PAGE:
The issue was acknowledged in October, when Microsoft warned "not to copy data files that contain alternate data streams to Windows Home Server shared folders."
A flaw in Microsoft's Windows Home Server could lead to data loss under certain circumstances, the company has confirmed.
Windows Home Server, released over the summer, aims to offer home users centralized media storage and home backup capabilities for networked PCs.
Microsoft last week updated a support document acknowledging that files edited using certain programs and then stored on Windows Home Server could become corrupted.
"Microsoft is researching this problem and will post more information in this article when the information becomes available," the Microsoft help documentation explains. "Until an update for Windows Home Server is available, we recommend that you do not use the programs that are listed in this article to save or to edit program-specific files that are stored on a Windows Home Server-based system."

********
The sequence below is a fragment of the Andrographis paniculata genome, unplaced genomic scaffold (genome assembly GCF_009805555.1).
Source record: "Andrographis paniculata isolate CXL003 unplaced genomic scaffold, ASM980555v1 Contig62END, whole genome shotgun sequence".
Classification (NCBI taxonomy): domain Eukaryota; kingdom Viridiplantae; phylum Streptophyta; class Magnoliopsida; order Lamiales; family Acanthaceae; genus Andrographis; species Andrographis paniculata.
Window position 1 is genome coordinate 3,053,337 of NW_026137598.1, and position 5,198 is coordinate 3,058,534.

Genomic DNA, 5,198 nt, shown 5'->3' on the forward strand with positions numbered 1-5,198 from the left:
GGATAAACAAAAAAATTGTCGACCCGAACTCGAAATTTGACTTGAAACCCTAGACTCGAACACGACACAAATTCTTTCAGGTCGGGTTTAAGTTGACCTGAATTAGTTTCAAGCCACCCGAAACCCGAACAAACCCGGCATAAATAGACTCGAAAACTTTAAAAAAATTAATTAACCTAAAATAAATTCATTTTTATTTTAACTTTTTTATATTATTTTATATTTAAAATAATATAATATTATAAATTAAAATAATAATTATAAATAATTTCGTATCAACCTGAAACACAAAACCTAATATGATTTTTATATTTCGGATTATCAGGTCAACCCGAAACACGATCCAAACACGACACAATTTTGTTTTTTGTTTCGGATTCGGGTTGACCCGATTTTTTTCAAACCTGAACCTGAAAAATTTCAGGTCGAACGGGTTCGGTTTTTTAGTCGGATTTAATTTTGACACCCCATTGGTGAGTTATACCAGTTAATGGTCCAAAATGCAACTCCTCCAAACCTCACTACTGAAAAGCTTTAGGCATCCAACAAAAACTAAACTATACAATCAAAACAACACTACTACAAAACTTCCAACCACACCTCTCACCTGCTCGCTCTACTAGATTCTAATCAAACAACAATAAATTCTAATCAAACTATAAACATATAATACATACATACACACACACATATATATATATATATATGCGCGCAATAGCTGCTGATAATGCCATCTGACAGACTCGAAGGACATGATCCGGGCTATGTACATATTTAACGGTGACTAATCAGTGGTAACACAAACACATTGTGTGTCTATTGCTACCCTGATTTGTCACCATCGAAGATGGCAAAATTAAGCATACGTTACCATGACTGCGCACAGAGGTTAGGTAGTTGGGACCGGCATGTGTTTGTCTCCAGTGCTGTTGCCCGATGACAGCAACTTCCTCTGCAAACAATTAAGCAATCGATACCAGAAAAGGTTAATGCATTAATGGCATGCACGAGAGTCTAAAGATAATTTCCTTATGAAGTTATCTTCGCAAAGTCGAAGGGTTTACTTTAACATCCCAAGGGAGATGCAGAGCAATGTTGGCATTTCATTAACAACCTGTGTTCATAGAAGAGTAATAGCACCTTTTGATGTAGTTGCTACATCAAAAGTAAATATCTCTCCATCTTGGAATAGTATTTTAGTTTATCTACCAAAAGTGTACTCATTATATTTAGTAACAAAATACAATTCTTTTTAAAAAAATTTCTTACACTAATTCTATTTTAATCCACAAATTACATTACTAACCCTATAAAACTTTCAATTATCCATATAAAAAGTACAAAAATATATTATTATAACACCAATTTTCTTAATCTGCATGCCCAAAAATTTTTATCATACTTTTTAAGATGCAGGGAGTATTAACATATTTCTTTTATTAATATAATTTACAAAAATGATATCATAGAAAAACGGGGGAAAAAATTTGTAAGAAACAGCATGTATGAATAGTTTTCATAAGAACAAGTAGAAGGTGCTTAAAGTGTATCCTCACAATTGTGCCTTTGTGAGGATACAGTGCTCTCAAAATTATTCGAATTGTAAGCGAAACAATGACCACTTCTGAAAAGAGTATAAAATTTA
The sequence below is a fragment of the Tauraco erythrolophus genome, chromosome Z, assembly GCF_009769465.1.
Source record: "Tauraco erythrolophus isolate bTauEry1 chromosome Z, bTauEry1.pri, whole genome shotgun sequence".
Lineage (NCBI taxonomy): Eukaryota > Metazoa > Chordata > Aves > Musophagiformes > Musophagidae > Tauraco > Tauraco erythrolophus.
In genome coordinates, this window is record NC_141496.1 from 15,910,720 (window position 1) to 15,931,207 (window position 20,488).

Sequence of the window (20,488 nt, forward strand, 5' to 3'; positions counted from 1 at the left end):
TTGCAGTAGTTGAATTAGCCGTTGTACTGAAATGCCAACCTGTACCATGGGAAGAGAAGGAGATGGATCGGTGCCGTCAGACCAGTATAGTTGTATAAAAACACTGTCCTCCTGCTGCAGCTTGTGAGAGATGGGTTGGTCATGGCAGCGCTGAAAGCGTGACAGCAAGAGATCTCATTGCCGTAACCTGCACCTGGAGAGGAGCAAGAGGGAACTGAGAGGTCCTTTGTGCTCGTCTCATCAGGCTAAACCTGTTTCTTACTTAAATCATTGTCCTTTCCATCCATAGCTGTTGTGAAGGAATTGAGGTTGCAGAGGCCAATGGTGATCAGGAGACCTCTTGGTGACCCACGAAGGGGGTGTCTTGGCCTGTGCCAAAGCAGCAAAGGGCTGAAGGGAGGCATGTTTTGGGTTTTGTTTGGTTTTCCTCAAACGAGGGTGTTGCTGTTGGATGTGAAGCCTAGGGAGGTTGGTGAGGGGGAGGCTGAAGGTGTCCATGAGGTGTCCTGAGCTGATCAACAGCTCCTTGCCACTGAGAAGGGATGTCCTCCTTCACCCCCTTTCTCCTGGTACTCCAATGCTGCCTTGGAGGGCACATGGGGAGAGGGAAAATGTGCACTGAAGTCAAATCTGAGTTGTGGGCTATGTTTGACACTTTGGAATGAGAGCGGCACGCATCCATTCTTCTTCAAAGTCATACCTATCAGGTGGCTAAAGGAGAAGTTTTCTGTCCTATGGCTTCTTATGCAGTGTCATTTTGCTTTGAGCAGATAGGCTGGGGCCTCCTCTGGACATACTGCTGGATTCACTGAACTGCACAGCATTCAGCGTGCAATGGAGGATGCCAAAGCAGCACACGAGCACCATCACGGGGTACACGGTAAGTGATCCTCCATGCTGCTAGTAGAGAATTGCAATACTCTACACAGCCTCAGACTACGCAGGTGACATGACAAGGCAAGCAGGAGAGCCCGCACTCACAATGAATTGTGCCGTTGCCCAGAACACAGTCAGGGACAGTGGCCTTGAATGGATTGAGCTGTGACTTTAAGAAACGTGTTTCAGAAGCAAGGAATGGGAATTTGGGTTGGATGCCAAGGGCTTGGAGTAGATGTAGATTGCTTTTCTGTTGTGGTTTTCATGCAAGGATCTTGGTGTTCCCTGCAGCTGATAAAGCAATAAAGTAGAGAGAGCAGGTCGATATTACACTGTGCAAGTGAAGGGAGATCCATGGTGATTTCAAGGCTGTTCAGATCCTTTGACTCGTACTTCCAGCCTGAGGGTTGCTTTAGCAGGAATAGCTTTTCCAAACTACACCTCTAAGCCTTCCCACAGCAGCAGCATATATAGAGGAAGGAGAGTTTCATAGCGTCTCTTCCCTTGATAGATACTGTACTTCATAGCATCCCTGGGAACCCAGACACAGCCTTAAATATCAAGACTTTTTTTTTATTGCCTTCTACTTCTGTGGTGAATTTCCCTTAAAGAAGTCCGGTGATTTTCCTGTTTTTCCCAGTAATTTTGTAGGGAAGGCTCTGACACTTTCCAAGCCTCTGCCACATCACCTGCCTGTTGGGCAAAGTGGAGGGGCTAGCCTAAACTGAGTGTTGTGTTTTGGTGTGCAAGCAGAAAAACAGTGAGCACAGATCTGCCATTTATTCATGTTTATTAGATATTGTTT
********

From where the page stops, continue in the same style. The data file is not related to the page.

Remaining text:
The listed programs are as follows: Windows Vista Photo Gallery, Windows Live Photo Gallery, Microsoft Office OneNote 2007, Microsoft Office OneNote 2003, Microsoft Office Outlook 2007, Microsoft Money 2007, and SyncToy 2.0 Beta.
The issue was acknowledged in October, when Microsoft warned "not to copy data files that contain alternate [NTFS] data streams to Windows Home Server shared folders." Microsoft offers free software called Streams to determine whether NTFS files have alternate data streams associated with them.
Microsoft also says that some users have reported problems with Torrent applications, Intuit Quicken, and QuickBooks program files and that it is attempting to reproduce those issues.
Microsoft says that file corruption can occur under circumstances when a home server is under extreme loads, as might happen when copying large numbers of files, when a user is editing files already saved to a shared folder on the home server, and when a user is using one of the listed programs to edit files on a home server.
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